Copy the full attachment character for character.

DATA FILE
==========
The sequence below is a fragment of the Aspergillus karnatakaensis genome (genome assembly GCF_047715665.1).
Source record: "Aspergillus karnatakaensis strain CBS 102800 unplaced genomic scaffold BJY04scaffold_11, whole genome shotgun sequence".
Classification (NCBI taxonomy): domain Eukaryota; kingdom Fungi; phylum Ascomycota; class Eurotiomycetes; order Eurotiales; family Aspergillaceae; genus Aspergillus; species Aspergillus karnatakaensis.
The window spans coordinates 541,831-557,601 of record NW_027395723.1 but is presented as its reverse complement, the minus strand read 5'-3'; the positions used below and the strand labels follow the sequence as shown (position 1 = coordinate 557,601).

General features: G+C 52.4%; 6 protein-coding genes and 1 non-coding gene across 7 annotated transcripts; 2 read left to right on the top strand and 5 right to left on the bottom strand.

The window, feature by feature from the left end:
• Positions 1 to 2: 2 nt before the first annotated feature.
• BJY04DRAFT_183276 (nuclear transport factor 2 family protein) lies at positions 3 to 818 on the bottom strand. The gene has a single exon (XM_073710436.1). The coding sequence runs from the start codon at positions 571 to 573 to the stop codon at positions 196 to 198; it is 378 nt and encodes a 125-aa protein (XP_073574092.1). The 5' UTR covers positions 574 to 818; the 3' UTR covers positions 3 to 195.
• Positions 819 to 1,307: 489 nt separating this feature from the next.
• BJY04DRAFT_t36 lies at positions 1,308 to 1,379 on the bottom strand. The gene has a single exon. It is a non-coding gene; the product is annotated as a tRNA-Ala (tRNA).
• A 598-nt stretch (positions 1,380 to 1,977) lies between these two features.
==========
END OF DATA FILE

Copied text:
The sequence below is a fragment of the Aspergillus karnatakaensis genome (genome assembly GCF_047715665.1).
Source record: "Aspergillus karnatakaensis strain CBS 102800 unplaced genomic scaffold BJY04scaffold_11, whole genome shotgun sequence".
Classification (NCBI taxonomy): domain Eukaryota; kingdom Fungi; phylum Ascomycota; class Eurotiomycetes; order Eurotiales; family Aspergillaceae; genus Aspergillus; species Aspergillus karnatakaensis.
The window spans coordinates 541,831-557,601 of record NW_027395723.1 but is presented as its reverse complement, the minus strand read 5'-3'; the positions used below and the strand labels follow the sequence as shown (position 1 = coordinate 557,601).

General features: G+C 52.4%; 6 protein-coding genes and 1 non-coding gene across 7 annotated transcripts; 2 read left to right on the top strand and 5 right to left on the bottom strand.

The window, feature by feature from the left end:
• Positions 1 to 2: 2 nt before the first annotated feature.
• BJY04DRAFT_183276 (nuclear transport factor 2 family protein) lies at positions 3 to 818 on the bottom strand. The gene has a single exon (XM_073710436.1). The coding sequence runs from the start codon at positions 571 to 573 to the stop codon at positions 196 to 198; it is 378 nt and encodes a 125-aa protein (XP_073574092.1). The 5' UTR covers positions 574 to 818; the 3' UTR covers positions 3 to 195.
• Positions 819 to 1,307: 489 nt separating this feature from the next.
• BJY04DRAFT_t36 lies at positions 1,308 to 1,379 on the bottom strand. The gene has a single exon. It is a non-coding gene; the product is annotated as a tRNA-Ala (tRNA).
• A 598-nt stretch (positions 1,380 to 1,977) lies between these two features.